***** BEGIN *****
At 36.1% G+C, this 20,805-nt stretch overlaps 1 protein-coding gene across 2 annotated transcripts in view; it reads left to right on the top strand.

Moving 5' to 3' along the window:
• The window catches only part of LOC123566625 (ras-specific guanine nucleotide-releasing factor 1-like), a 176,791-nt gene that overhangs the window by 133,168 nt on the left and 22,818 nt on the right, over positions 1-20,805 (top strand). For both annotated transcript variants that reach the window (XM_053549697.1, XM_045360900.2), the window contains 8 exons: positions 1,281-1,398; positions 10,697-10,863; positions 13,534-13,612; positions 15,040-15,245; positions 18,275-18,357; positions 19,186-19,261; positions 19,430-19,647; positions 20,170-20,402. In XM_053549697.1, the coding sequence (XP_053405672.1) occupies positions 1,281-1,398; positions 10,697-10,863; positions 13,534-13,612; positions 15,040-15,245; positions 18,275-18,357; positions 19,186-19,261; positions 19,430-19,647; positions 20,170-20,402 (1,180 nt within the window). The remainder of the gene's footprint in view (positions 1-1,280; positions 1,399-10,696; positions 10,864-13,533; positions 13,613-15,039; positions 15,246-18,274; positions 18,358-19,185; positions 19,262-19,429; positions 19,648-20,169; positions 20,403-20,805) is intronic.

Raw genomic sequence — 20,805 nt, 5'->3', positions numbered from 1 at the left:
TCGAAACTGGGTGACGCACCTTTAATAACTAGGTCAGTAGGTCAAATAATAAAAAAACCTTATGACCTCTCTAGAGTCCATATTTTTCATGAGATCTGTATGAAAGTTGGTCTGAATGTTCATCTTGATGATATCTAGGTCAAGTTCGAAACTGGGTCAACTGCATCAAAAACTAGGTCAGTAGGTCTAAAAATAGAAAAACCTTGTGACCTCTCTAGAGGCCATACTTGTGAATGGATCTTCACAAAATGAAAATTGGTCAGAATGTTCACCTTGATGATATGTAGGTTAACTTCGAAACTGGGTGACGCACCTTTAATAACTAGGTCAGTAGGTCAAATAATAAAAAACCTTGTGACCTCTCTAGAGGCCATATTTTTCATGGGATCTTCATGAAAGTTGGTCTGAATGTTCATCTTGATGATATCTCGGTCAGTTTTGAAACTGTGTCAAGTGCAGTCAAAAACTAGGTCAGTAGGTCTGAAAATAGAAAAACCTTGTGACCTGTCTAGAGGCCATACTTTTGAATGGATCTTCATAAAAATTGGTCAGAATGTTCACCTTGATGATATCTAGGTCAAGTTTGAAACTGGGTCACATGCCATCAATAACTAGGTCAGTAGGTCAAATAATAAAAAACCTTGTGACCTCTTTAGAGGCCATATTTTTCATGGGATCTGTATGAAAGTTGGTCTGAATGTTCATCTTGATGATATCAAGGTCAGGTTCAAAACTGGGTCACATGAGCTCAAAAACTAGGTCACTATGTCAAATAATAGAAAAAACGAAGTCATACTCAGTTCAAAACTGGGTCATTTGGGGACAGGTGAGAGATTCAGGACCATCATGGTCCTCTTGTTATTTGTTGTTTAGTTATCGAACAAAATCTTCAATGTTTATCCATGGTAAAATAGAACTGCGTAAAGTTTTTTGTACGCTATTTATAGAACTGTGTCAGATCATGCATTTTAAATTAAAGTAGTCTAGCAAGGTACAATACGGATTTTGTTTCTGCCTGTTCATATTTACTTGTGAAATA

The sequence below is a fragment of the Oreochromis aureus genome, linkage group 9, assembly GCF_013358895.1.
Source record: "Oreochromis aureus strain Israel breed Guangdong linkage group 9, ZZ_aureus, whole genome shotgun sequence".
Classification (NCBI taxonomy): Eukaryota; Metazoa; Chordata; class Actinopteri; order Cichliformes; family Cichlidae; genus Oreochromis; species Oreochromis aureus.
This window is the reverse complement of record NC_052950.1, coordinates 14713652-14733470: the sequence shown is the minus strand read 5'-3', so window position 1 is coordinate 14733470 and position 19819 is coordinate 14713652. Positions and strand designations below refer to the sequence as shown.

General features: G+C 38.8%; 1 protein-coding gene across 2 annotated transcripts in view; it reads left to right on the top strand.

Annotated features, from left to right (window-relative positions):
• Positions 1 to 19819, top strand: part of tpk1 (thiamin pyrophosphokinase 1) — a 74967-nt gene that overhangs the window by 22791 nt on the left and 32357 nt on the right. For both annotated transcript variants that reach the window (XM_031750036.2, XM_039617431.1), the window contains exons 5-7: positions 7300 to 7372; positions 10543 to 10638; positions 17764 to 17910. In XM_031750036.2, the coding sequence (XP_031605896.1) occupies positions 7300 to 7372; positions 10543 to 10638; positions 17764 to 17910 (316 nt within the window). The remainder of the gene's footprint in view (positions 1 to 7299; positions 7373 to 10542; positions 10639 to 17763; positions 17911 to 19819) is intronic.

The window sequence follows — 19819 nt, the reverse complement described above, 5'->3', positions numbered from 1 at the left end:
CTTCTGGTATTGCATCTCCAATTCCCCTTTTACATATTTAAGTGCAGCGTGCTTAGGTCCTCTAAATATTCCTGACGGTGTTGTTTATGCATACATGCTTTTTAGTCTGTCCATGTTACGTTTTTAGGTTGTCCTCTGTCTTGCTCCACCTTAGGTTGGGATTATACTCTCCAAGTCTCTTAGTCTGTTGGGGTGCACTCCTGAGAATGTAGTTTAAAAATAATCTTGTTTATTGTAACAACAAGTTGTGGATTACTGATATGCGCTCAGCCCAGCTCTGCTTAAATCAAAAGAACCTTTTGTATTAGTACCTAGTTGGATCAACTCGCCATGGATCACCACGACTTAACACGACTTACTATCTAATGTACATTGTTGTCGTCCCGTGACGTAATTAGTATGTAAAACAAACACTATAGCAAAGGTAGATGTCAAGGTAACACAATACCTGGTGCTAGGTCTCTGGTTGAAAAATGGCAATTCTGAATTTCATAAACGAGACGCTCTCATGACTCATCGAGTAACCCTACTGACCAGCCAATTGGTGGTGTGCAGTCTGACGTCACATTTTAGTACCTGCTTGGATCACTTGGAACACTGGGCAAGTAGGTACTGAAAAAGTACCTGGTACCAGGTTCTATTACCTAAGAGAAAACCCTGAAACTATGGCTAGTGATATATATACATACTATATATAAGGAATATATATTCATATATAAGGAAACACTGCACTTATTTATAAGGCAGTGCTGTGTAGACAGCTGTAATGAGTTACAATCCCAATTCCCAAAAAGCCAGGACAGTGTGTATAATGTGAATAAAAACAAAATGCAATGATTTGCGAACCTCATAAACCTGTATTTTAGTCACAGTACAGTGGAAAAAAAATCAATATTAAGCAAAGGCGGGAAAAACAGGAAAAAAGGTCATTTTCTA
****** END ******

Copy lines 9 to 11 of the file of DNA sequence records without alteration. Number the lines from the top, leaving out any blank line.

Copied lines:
This window is the reverse complement of record NC_052950.1, coordinates 14713652-14733470: the sequence shown is the minus strand read 5'-3', so window position 1 is coordinate 14733470 and position 19819 is coordinate 14713652. Positions and strand designations below refer to the sequence as shown.

General features: G+C 38.8%; 1 protein-coding gene across 2 annotated transcripts in view; it reads left to right on the top strand.

Annotated features, from left to right (window-relative positions):